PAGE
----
Finite Carbon’s foresters overseeing everything in conjunction
with the local firms. “Quality control is incredibly important.
Because after we finish all of our work, a verifier who has been
approved by the state of California comes out into the field and
does a random sample of all the plots that we measured and
goes through them tree by tree,” Carney explains. “Failing on
even one tree in a plot can cause you to fail the verification.”
While a typical inventory is capturing just a snapshot in
time, a carbon inventory needs to be a tool that can be used
to monitor that forest for a 100-year timeframe – the life of a
carbon project. Plots are mapped, marked with rebar, and will
be monitored regularly for the next century.
It’s not only the carbon identified in the inventory, but also
the management plan that will ultimately determine how many
offset credits California will issue to a project. “It becomes a
calculation of how much of your growth you’re harvesting.
The golden rule of a forest carbon project through the state of
California is that you don’t harvest more than annual growth,”
says forester Dylan Jenkins, the company’s vice president of
portfolio development. “You can absolutely actively manage
these forestlands. Almost all of our projects are actively
managed for a mix of forest products and forest carbon offsets.
So the revenue a forest landowner receives [for carbon] can be
additional. It’s not necessarily alternative revenue.”
Once a project has been completed and verified, the state of
California issues a certain number of compliance offsets (credits),
based on all of the parameters of the project. These credits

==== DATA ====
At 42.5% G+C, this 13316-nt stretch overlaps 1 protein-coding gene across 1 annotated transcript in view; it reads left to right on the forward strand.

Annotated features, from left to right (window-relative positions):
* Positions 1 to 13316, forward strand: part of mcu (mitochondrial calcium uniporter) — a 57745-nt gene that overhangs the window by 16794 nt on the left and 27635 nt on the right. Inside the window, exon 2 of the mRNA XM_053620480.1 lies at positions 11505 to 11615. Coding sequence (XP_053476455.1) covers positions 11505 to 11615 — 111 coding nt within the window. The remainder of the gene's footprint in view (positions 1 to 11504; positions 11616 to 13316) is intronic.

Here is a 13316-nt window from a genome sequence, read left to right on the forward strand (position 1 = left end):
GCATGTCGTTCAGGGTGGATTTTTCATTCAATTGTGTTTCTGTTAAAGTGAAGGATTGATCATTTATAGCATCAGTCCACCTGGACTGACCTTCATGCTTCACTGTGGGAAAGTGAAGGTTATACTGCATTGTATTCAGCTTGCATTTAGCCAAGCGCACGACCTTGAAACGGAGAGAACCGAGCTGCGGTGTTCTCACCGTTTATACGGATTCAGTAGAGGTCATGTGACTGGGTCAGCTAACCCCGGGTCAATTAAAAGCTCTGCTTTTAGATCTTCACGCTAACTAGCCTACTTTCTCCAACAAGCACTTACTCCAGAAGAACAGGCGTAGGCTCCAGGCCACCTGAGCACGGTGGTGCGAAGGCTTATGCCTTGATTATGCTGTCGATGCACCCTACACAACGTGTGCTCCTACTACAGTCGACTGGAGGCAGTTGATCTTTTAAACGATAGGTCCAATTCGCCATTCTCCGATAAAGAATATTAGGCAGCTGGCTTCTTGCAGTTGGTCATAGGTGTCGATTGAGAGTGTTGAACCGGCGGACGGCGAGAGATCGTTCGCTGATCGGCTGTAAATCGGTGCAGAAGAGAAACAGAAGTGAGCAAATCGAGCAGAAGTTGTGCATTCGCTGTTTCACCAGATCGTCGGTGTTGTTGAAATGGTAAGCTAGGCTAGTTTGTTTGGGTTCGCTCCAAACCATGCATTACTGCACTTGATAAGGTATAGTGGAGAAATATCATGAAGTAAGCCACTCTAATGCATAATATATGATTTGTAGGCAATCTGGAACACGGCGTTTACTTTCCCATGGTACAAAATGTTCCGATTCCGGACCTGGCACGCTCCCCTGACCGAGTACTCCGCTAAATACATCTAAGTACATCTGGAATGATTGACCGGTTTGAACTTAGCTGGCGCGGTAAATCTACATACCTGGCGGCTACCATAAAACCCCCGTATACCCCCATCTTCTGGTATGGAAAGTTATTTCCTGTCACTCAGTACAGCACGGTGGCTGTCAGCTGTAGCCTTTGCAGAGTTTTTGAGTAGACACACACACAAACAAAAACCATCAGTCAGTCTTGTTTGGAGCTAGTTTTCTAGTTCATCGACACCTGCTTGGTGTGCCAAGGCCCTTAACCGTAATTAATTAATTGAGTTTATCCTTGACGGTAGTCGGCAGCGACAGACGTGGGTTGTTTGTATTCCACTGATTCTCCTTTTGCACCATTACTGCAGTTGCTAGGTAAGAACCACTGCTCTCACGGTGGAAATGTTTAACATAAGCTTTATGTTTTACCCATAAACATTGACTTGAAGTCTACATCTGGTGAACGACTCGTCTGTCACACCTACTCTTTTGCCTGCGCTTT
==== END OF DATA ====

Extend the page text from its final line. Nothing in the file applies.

can then be sold directly to an individual buyer. Here again,
Finite Carbon handles the process for the landowner, which is
good because the big buyers are mostly the big oil companies –
Chevron, BP, Shell, and so on – and negotiating with
multinational corporations is beyond the expertise of most
landowners. “There are some pitfalls you want to avoid, and
having extensive transactional experience helps us look out for
our sellers and protect them,” says Carney.
At the moment, Finite Carbon has 18 projects under
development across the U.S. on over 1. 3 million acres generating
over 20 million offsets through 2020. Given the built-in demand
coming out of California, Carney expects the number of carbon
offset projects to increase. But will the program ever make sense
for smaller landowners, say those with a 500-acre woodlot?
“I really hope it will. But since we started in 2009, the cost of
doing these projects has increased dramatically,” he explains.
“I would say the cost to verify a project has doubled, and the
cost to inventory a project has quadrupled. So things are going
in the wrong direction, and the minimum size requirements
just keep going up.” He hopes that, in the future, there may be
different sets of program requirements for different-sized projects,
allowing those with smaller parcels to get paid for their carbon.
Wagner Forest Management, Ltd., is pleased to underwrite Northern Woodlands’ series
on forest entrepreneurs. www.wagnerforest.com